In December 2011, the ACLU released FBI documents obtained through the Freedom of Information Act, which showed that San Francisco FBI agents were exploiting community outreach programs for intelligence-gathering purposes. Now it appears FBI agents in Minneapolis have adopted this ruse, and may be using it in even more sinister ways.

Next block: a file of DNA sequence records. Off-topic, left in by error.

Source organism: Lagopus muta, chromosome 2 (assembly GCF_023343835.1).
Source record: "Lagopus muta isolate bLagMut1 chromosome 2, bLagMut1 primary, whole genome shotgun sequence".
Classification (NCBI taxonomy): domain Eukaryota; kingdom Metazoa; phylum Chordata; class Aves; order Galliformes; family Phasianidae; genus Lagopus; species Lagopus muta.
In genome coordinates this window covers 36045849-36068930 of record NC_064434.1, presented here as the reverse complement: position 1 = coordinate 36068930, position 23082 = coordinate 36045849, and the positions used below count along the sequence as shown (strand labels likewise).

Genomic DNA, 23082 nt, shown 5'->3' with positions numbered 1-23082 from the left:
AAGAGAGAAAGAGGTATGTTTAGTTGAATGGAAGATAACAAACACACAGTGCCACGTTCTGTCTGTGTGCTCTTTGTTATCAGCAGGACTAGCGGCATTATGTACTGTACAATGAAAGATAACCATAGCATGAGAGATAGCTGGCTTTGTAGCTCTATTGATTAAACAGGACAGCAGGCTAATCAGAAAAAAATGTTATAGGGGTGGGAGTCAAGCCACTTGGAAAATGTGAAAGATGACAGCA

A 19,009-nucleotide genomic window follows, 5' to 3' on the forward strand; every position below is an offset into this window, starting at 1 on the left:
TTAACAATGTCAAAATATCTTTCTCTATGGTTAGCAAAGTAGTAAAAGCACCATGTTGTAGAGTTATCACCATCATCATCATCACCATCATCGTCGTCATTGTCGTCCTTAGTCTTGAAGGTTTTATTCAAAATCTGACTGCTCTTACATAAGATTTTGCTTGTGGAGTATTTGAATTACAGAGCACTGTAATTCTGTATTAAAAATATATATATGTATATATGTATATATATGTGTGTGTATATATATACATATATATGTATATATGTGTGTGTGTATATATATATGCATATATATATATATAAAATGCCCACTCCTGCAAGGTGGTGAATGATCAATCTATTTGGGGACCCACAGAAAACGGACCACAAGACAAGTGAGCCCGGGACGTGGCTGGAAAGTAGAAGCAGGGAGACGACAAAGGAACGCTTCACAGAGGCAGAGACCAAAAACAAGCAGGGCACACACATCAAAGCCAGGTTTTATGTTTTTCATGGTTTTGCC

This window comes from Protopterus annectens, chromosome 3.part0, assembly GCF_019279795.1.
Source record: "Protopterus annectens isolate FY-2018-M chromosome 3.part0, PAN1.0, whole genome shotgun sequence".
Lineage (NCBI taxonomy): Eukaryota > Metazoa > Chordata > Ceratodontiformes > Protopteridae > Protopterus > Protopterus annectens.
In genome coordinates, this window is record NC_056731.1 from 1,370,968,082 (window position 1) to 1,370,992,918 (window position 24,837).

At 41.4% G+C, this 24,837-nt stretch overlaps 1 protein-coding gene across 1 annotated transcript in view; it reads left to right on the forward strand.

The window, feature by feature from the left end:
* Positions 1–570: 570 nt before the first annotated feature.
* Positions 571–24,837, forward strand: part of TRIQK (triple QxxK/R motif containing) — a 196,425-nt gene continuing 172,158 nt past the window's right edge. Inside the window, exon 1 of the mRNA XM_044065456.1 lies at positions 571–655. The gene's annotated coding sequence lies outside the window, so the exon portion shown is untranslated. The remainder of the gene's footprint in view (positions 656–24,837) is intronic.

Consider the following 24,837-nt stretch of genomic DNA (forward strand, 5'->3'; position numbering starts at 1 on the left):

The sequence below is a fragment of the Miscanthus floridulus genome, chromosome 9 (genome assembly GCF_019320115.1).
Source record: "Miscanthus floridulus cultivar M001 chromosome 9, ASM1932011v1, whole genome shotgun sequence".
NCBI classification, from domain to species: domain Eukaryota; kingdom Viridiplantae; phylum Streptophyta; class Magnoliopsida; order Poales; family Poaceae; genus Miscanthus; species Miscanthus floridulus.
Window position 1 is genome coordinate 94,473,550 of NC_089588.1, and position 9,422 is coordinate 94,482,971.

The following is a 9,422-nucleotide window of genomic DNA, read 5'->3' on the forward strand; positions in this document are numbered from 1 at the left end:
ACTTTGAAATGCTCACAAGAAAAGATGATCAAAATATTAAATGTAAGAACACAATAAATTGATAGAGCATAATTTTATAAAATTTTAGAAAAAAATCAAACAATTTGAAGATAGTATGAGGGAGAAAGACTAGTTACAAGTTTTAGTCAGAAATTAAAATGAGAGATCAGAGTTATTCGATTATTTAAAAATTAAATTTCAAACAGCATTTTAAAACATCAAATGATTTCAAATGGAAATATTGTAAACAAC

As the nation’s predominant federal law enforcement agency, the FBI has a duty to communicate with the public—both to provide information about FBI activities and to hear grievances—so it can address specific community concerns. The FBI’s community outreach program, organized under its Office of Public Affairs, was established to fulfill this obligation, and much of its work is laudable. But the FBI documents we received show that at least since 2005, in an increasingly formal and systematic process that lasted well into 2011, the FBI used community outreach programs to collect information about First Amendment-protected activity for intelligence and investigative purposes.